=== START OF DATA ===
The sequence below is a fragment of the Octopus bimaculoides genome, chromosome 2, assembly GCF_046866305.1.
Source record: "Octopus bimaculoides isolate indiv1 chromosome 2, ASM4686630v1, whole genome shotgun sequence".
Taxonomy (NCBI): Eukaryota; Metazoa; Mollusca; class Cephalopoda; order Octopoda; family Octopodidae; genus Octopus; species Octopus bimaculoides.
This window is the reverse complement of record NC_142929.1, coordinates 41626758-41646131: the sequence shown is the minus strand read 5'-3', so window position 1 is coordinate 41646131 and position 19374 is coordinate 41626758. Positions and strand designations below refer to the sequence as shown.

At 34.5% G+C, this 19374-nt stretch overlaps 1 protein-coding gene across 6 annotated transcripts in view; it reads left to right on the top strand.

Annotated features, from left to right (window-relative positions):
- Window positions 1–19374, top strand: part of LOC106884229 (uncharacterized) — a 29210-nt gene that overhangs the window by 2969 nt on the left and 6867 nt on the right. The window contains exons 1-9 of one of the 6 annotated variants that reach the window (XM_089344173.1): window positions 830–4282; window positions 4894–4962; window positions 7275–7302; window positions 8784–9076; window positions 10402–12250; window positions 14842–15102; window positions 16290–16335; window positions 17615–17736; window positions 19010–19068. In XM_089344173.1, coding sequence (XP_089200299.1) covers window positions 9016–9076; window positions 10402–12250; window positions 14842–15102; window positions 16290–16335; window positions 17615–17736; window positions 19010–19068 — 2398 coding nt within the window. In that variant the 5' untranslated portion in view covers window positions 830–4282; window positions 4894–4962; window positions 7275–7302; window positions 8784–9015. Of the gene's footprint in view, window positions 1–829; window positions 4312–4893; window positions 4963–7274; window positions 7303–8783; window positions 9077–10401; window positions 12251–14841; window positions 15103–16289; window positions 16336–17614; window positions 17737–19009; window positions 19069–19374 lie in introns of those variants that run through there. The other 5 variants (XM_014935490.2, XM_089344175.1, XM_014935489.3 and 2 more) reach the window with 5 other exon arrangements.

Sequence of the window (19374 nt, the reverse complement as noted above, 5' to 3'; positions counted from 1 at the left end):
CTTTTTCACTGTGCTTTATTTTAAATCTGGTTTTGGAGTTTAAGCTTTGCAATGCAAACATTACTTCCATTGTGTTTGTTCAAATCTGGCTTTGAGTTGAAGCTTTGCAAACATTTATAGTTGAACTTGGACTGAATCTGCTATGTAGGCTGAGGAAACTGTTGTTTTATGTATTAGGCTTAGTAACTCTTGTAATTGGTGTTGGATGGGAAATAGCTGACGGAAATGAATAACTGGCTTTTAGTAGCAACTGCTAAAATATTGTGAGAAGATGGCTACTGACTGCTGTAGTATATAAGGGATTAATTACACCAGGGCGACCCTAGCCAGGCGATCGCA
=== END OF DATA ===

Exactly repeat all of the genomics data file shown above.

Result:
The sequence below is a fragment of the Octopus bimaculoides genome, chromosome 2, assembly GCF_046866305.1.
Source record: "Octopus bimaculoides isolate indiv1 chromosome 2, ASM4686630v1, whole genome shotgun sequence".
Taxonomy (NCBI): Eukaryota; Metazoa; Mollusca; class Cephalopoda; order Octopoda; family Octopodidae; genus Octopus; species Octopus bimaculoides.
This window is the reverse complement of record NC_142929.1, coordinates 41626758-41646131: the sequence shown is the minus strand read 5'-3', so window position 1 is coordinate 41646131 and position 19374 is coordinate 41626758. Positions and strand designations below refer to the sequence as shown.

At 34.5% G+C, this 19374-nt stretch overlaps 1 protein-coding gene across 6 annotated transcripts in view; it reads left to right on the top strand.

Annotated features, from left to right (window-relative positions):
- Window positions 1–19374, top strand: part of LOC106884229 (uncharacterized) — a 29210-nt gene that overhangs the window by 2969 nt on the left and 6867 nt on the right. The window contains exons 1-9 of one of the 6 annotated variants that reach the window (XM_089344173.1): window positions 830–4282; window positions 4894–4962; window positions 7275–7302; window positions 8784–9076; window positions 10402–12250; window positions 14842–15102; window positions 16290–16335; window positions 17615–17736; window positions 19010–19068. In XM_089344173.1, coding sequence (XP_089200299.1) covers window positions 9016–9076; window positions 10402–12250; window positions 14842–15102; window positions 16290–16335; window positions 17615–17736; window positions 19010–19068 — 2398 coding nt within the window. In that variant the 5' untranslated portion in view covers window positions 830–4282; window positions 4894–4962; window positions 7275–7302; window positions 8784–9015. Of the gene's footprint in view, window positions 1–829; window positions 4312–4893; window positions 4963–7274; window positions 7303–8783; window positions 9077–10401; window positions 12251–14841; window positions 15103–16289; window positions 16336–17614; window positions 17737–19009; window positions 19069–19374 lie in introns of those variants that run through there. The other 5 variants (XM_014935490.2, XM_089344175.1, XM_014935489.3 and 2 more) reach the window with 5 other exon arrangements.

Sequence of the window (19374 nt, the reverse complement as noted above, 5' to 3'; positions counted from 1 at the left end):
CTTTTTCACTGTGCTTTATTTTAAATCTGGTTTTGGAGTTTAAGCTTTGCAATGCAAACATTACTTCCATTGTGTTTGTTCAAATCTGGCTTTGAGTTGAAGCTTTGCAAACATTTATAGTTGAACTTGGACTGAATCTGCTATGTAGGCTGAGGAAACTGTTGTTTTATGTATTAGGCTTAGTAACTCTTGTAATTGGTGTTGGATGGGAAATAGCTGACGGAAATGAATAACTGGCTTTTAGTAGCAACTGCTAAAATATTGTGAGAAGATGGCTACTGACTGCTGTAGTATATAAGGGATTAATTACACCAGGGCGACCCTAGCCAGGCGATCGCA